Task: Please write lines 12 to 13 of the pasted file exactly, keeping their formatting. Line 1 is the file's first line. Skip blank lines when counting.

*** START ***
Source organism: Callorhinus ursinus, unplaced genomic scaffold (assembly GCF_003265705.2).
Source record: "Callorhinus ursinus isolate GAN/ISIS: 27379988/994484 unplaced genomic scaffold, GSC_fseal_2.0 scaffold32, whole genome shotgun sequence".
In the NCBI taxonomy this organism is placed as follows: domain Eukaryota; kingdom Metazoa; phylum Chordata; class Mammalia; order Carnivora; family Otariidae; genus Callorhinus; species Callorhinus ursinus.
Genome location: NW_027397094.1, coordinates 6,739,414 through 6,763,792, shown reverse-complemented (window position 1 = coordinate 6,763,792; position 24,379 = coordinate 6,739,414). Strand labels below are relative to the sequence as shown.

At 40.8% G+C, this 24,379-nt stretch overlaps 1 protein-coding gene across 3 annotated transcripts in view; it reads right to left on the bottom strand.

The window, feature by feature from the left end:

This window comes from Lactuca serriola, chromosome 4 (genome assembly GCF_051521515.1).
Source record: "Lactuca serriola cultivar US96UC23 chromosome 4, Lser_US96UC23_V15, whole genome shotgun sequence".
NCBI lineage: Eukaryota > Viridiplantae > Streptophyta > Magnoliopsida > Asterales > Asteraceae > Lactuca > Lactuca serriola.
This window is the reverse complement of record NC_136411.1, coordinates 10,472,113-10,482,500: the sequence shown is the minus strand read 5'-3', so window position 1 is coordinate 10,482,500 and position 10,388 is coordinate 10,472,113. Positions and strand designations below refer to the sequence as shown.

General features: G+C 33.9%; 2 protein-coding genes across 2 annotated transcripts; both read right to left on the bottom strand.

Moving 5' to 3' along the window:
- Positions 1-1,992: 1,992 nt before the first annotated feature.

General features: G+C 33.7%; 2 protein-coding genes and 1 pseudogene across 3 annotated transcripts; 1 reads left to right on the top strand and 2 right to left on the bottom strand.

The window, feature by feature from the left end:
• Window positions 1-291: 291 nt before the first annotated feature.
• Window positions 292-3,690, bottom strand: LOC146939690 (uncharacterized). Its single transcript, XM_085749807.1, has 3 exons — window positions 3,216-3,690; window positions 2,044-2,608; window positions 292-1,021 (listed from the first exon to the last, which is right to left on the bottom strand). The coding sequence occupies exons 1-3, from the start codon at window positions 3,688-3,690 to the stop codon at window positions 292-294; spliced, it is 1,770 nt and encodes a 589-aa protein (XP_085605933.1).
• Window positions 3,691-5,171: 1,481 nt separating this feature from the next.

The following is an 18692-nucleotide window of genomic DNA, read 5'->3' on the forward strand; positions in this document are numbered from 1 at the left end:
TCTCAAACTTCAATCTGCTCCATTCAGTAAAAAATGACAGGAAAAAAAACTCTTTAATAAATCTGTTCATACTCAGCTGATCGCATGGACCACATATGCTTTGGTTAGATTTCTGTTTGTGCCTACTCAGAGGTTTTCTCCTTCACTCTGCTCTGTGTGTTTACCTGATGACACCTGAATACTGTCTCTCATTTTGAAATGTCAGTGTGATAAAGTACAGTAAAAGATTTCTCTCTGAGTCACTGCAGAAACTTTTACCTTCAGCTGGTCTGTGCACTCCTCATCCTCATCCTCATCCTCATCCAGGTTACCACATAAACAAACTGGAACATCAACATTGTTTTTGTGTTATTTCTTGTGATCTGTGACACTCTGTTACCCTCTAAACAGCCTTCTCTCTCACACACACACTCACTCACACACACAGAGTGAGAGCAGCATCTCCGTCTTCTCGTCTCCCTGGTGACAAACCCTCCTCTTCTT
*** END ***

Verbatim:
Moving 5' to 3' along the window:
- Positions 1-1,992: 1,992 nt before the first annotated feature.